Every four years since 1856, the Republican Party has produced a platform articulating its priorities for the next president.
But like so much else disrupted by President Trump, the Republican National Committee has dispensed with producing a 2020 platform, instead passing a resolution renewing what delegates enacted in 2016, bashing the news media and offering wholehearted support for Mr. Trump.
“The Republican Party has and will continue to enthusiastically support the president’s America-first agenda,” reads the resolution, adopted this past weekend in Charlotte, N.C., just before the start of the Republican National Convention.
Most of what is on that agenda also remains a mystery — and is subject to change. Several times this summer, Mr. Trump has been asked by friendly Fox News hosts to articulate his second-term priorities, and he has regularly failed to reveal his plans.
So while the G.O.P. platform of 1856 called for abolishing “those twin relics of barbarism — polygamy and slavery” and building a transcontinental railroad, the party’s official stance in 2020 is that it is for whatever Mr. Trump says.
After the resolution was adopted over the weekend, Mr. Trump’s re-election campaign late Sunday night announced “a set of core priorities” for a second term in the form of 50 bullet points under the heading “Fighting for You!” The list functions as a greatest hits of Mr. Trump’s recent proclamations, including, under his plans for confronting the coronavirus crisis, pledges such as “Return to Normal in 2021” and “Develop a Vaccine by The End Of 2020,” which, of course, take place entirely in Mr. Trump’s current term in office.
The priorities document, which for reasons unexplained capitalizes nearly every word in it, also pledges to “Hold China Fully Accountable for Allowing the Virus to Spread around the World.” There is also a pledge to send a manned mission to Mars and “Get Allies to Pay their Fair Share.”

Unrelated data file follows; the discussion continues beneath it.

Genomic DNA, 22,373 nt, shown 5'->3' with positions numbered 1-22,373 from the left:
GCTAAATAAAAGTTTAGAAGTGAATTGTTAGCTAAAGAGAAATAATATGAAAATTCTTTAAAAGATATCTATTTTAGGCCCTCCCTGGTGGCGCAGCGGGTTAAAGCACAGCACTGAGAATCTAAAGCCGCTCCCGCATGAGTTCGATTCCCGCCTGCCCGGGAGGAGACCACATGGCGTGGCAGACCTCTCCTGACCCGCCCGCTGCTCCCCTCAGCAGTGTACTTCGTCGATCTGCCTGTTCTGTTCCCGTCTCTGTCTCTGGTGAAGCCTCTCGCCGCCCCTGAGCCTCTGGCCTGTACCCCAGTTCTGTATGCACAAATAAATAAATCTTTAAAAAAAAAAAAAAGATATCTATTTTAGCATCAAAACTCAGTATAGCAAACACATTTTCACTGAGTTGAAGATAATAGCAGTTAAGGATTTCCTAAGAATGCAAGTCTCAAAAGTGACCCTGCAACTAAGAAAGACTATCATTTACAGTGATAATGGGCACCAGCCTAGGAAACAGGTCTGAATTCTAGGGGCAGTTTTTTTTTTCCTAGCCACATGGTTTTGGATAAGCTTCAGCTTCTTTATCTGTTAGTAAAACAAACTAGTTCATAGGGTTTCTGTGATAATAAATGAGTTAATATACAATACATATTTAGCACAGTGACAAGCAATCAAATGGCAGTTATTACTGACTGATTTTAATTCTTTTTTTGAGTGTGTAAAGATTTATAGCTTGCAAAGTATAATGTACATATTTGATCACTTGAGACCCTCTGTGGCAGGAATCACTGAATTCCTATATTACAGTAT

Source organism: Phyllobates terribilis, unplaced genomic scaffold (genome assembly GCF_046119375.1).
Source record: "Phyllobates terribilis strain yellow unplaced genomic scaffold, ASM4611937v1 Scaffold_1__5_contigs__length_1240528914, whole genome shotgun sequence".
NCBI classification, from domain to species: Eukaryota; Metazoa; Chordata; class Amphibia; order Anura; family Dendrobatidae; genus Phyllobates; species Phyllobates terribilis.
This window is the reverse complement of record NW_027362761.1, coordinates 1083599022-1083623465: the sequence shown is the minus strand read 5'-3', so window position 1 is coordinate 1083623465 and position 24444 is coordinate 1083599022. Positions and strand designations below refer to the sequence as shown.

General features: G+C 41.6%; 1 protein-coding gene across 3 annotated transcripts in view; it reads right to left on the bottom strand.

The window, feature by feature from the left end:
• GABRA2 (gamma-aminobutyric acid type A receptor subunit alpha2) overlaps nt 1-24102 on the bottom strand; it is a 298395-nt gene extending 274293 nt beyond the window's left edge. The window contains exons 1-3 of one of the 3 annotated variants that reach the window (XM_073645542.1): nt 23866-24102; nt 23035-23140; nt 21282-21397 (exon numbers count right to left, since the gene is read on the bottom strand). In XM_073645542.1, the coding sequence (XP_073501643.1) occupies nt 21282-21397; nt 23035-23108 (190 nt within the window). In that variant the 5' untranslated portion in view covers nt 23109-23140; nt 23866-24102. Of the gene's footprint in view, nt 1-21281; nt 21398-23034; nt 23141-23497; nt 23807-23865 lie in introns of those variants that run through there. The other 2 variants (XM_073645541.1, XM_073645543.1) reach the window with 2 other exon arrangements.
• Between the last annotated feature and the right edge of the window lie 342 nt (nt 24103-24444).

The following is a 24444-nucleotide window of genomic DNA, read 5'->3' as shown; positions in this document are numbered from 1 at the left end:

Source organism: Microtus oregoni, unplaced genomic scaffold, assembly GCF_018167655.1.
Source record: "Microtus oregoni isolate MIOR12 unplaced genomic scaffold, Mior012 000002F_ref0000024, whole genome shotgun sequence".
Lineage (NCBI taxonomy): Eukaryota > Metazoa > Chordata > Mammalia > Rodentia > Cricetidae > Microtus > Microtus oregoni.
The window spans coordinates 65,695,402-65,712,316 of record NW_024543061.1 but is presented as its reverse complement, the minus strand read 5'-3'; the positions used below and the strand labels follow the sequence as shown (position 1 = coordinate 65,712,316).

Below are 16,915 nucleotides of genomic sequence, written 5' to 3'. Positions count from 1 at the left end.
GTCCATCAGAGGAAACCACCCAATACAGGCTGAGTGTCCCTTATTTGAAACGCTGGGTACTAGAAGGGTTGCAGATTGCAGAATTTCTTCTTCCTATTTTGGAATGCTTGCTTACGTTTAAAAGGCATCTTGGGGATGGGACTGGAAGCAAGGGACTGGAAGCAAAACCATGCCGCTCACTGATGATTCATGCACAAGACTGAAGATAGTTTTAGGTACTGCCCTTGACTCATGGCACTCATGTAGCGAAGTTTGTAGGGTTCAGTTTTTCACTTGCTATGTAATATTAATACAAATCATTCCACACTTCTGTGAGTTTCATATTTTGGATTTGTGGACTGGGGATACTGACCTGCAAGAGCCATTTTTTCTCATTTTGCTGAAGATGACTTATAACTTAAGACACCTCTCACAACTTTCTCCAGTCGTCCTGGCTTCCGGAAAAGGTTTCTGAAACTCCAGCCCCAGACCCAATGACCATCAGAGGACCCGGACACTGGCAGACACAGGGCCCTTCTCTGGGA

There is no mention of abortion or the Second Amendment, which have long been animating features of the social conservative wing of Republican politics. The only foreign country mentioned by name is China, under a section titled “end our reliance on China.” A section on innovation offers a goal to “Partner with Other Nations to Clean Up our Planet’s Oceans.”
It offers no specifics.
“This is probably the stuff he’s been talking about that they think is going to move votes, but this is not a platform,” said Justin Everett, a former Colorado state legislator who as a delegate to the 2016 Republican convention was on the party’s platform drafting committee. “It does not have anything about the conservative issues like the Second Amendment and life. He’s staying away from that.”
In June, the Republican National Committee announced it would not write a 2020 platform. It has instead carried over its 2016 version, word for word, including more than three dozen outdated condemnations of the “current” president — which was, when the document was written, Barack Obama.
Party officials punted on a 2020 platform as part of their logistical jujitsu when Mr. Trump ordered his nominating speech moved from Charlotte to Jacksonville, Fla., after Gov. Roy Cooper of North Carolina, a Democrat, refused to allow thousands of delegates to gather without social-distancing guidelines in place.